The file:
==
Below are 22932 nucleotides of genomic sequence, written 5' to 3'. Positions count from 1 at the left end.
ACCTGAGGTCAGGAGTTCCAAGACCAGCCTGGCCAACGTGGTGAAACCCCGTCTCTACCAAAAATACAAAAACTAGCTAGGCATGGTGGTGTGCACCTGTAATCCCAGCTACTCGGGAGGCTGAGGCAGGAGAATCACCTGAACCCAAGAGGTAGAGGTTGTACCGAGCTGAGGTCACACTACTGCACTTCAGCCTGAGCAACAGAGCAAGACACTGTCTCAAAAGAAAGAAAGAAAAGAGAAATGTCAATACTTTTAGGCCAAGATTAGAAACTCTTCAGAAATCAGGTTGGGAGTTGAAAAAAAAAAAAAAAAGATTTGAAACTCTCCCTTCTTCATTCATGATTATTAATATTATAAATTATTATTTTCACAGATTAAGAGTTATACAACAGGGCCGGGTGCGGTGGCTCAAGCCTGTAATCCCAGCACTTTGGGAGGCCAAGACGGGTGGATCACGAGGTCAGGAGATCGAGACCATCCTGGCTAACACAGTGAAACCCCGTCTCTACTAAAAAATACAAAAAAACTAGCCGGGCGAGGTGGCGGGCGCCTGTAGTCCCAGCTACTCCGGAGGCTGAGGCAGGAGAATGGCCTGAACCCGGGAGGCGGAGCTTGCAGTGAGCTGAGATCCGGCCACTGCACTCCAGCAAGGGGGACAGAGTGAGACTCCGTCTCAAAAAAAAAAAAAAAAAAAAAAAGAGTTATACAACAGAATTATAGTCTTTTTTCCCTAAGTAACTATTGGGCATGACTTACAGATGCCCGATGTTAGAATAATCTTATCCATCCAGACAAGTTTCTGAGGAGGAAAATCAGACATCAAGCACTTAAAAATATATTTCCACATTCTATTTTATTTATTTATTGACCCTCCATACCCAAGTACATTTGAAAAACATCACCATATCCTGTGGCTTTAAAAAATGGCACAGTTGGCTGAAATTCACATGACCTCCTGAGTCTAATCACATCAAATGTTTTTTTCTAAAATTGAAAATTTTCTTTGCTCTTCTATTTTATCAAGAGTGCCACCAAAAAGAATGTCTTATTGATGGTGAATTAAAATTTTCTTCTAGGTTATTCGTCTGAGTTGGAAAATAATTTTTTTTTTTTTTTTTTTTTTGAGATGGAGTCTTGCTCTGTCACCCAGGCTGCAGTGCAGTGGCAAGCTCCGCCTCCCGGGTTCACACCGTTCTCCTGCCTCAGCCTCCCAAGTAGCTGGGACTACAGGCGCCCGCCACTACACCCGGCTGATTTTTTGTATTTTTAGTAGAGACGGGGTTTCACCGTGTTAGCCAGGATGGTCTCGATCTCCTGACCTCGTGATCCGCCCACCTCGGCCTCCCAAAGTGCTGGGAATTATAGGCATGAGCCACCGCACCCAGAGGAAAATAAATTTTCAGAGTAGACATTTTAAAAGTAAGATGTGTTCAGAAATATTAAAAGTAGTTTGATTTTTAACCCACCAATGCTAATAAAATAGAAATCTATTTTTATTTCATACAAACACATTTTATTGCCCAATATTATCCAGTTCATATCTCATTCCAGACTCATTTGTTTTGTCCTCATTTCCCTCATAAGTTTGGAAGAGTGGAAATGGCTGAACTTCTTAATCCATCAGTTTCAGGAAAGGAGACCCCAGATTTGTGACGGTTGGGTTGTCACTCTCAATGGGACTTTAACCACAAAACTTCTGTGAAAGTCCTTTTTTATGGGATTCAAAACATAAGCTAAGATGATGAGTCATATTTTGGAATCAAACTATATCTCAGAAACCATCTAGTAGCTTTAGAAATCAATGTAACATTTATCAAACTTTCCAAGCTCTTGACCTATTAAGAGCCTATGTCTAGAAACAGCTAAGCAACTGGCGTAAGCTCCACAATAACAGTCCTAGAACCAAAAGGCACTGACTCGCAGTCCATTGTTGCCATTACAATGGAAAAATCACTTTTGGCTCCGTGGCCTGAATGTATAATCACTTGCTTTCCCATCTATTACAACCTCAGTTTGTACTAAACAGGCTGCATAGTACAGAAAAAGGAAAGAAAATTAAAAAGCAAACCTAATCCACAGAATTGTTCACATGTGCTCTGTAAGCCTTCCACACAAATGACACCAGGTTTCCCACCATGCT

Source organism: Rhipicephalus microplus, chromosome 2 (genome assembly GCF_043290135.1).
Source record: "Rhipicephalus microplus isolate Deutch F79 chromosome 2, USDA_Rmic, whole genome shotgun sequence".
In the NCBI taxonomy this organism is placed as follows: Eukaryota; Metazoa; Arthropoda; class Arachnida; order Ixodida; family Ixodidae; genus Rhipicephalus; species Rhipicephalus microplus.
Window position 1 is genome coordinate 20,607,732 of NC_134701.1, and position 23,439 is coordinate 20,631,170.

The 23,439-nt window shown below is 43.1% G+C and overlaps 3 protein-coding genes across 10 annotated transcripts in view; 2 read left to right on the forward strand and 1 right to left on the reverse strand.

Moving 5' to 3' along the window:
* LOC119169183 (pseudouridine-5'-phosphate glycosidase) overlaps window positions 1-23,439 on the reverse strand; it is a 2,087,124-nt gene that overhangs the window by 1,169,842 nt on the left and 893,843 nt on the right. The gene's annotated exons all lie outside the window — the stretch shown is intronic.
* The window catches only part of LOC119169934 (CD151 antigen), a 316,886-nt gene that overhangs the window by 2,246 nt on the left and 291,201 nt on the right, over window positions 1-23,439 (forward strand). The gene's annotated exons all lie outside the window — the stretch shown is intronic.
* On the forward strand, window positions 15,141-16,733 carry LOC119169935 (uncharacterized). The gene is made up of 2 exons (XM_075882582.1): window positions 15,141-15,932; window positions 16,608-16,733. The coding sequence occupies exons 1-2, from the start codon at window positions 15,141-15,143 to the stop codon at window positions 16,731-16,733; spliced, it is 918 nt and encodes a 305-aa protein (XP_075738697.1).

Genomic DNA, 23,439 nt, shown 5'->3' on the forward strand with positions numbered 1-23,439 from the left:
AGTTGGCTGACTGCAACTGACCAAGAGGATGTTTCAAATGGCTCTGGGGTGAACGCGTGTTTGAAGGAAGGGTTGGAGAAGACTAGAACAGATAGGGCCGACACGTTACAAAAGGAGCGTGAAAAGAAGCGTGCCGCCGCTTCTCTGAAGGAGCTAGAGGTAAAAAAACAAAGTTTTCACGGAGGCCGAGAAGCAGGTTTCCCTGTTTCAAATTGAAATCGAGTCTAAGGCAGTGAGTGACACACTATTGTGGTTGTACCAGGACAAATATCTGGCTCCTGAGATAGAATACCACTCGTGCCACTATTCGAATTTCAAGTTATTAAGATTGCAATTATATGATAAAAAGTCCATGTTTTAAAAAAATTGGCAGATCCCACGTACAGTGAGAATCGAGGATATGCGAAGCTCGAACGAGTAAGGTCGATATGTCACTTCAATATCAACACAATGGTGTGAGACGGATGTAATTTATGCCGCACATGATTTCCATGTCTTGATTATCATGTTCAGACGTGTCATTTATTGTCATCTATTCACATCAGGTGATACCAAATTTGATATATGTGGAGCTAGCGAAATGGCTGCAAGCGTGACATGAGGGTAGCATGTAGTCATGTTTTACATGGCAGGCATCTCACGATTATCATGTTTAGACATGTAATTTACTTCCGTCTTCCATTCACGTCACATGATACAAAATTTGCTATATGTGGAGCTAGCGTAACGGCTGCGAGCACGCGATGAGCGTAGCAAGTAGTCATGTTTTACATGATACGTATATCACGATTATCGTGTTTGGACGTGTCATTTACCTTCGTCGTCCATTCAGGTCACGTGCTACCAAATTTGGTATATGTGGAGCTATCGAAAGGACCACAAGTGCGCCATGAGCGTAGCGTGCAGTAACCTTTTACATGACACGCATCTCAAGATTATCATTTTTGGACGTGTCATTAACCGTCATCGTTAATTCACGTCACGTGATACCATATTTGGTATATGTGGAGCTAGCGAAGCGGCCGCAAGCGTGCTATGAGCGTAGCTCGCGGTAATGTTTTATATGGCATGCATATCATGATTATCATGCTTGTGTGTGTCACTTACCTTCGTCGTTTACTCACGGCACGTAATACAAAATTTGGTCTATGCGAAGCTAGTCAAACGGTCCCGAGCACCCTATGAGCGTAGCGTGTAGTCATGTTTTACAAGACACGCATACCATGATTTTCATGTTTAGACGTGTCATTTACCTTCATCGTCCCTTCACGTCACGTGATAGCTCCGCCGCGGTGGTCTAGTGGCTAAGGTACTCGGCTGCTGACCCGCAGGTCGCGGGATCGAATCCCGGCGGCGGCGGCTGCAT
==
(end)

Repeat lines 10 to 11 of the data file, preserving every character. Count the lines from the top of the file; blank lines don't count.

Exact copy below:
* The window catches only part of LOC119169934 (CD151 antigen), a 316,886-nt gene that overhangs the window by 2,246 nt on the left and 291,201 nt on the right, over window positions 1-23,439 (forward strand). The gene's annotated exons all lie outside the window — the stretch shown is intronic.
* On the forward strand, window positions 15,141-16,733 carry LOC119169935 (uncharacterized). The gene is made up of 2 exons (XM_075882582.1): window positions 15,141-15,932; window positions 16,608-16,733. The coding sequence occupies exons 1-2, from the start codon at window positions 15,141-15,143 to the stop codon at window positions 16,731-16,733; spliced, it is 918 nt and encodes a 305-aa protein (XP_075738697.1).